Reading by Human Rights Activist John Dau

An announcement from Professor Eileen Schell:
I’m pleased to announce human rights activist John Dau’s upcoming reading in the Writing Program’s  Nonfiction Series.  In a time when refugees and refugee resettlement is a topic that is at the forefront of global news media and human rights negotiations, John Dau is a important voice to listen to on questions of  refugees and human rights.   John will be reading in the Nonfiction Series on  November 19th, 3:30-5:00 p.m. 207 Hall of Languages

SU alumnus John Dau is  author of the  critically acclaimed memoir, God Grew Tired of Us (National Geographic, 2007) and also the subject of an award-winning documentary by the same name.  He is also the author of  Lost Boy/Lost Girl: Escaping Civil War in Sudan (National Geographic, 2010).

As one of the “Lost Boys of Sudan,” John Dau is featured in Christopher Quinn’s award-winning documentary, God Grew Tired of Us, and has experienced trials in life that most people never imagine.

Born in war-torn Sudan, Dau is one of 27,000 boys driven from their villages when the northern Arab government attacked the ethnic minority population of Southern Sudan in 1987. For the next five years, John led groups of displaced boys across Sudan for hundreds of miles facing starvation, disease, and violence. In 1992, he was placed in the Kakuma refugee camp in Kenya where, at 17, he received a basic education. In 2001, Dau was selected to immigrate to the United States and settled in Syracuse, New York.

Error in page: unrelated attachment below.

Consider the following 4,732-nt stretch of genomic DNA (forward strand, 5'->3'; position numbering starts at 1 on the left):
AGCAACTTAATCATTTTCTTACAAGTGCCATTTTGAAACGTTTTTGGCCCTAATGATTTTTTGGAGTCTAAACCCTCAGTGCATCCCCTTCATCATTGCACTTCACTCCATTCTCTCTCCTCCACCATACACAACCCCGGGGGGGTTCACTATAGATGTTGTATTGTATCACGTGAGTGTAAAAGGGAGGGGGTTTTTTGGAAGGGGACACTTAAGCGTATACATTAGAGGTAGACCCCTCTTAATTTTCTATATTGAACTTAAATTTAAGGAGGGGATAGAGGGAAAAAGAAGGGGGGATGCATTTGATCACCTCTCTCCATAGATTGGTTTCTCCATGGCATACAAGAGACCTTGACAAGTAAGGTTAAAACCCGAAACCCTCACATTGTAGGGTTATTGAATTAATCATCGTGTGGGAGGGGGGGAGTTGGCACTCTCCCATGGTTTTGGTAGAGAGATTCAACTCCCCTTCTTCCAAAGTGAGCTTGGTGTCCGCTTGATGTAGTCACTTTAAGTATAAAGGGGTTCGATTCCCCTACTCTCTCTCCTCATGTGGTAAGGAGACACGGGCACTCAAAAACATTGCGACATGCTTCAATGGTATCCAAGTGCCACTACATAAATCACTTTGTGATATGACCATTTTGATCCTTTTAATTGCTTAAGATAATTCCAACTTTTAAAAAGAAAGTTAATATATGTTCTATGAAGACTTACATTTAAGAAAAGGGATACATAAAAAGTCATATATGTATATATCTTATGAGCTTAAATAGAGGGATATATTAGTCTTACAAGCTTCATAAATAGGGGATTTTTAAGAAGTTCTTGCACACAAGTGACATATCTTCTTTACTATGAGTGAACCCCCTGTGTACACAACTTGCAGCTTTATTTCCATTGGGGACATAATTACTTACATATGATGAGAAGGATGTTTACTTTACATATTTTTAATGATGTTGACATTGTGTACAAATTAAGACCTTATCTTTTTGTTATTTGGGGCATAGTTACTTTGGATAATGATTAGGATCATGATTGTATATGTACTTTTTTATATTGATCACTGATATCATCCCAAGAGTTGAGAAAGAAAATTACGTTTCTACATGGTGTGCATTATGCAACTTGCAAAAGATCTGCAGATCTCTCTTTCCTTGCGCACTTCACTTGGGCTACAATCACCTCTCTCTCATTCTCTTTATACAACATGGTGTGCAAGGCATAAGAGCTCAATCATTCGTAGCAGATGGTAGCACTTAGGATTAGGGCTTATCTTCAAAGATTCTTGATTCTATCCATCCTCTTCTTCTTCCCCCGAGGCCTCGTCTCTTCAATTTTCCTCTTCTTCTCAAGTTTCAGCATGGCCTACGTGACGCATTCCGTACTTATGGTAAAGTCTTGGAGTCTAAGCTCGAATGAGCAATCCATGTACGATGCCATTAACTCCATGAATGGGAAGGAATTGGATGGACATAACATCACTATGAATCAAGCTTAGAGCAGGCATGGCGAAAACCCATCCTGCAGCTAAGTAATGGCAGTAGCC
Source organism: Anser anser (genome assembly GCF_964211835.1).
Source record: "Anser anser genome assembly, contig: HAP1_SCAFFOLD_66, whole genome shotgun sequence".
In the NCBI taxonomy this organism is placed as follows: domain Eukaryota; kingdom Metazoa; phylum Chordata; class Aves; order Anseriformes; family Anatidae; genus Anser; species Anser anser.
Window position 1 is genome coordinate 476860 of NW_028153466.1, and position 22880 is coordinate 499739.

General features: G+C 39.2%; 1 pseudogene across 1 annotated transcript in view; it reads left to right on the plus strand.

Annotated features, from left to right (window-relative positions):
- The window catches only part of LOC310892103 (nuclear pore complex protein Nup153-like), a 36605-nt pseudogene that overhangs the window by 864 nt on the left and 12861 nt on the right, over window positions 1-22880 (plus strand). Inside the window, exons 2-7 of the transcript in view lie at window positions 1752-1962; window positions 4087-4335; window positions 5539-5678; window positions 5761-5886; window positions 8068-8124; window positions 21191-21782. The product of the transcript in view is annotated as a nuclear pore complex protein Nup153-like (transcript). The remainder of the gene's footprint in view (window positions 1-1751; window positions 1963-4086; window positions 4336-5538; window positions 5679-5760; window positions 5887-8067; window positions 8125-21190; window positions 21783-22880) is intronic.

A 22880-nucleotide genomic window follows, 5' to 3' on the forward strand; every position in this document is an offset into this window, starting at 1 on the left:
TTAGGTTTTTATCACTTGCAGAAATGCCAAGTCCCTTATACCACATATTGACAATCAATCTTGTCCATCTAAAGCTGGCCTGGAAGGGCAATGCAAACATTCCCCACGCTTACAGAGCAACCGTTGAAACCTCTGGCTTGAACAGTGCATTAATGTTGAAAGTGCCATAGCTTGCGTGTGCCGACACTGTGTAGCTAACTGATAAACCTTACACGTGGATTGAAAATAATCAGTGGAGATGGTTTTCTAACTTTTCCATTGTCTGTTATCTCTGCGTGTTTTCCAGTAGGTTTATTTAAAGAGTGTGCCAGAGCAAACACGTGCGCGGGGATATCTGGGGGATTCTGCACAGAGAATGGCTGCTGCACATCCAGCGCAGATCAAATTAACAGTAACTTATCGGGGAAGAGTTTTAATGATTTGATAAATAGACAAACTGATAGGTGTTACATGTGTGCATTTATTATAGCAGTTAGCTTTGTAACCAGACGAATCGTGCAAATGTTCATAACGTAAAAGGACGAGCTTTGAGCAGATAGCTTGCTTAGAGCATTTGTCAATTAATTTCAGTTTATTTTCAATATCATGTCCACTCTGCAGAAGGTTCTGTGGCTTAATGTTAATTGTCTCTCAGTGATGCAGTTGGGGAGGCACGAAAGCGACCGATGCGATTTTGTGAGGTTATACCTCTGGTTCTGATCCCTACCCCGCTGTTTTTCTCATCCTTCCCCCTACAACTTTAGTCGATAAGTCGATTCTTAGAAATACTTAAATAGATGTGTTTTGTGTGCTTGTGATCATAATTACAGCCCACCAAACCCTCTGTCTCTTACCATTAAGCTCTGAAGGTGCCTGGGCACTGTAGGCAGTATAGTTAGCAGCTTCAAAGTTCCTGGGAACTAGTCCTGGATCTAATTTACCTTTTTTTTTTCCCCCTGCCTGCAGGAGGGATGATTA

Following his initial culture shock, John Bul Dau took on two jobs, earned an associate’s degree and earned a BA in Liberal Studies at Syracuse University.  Currently the President of the John Dau Foundation, he is an influential participant in many efforts to bring hope and peace to the people of South Sudan, raising over $1,000,000 to build a medical clinic in his home village. Dau co-authored his first book, God Grew Tired of Us: A Memoir, in 2007 and has received many prestigious awards among them National Geographic’s Emerging Explorers award and the 2009 Caring Institute award.

For more, see the news story here.


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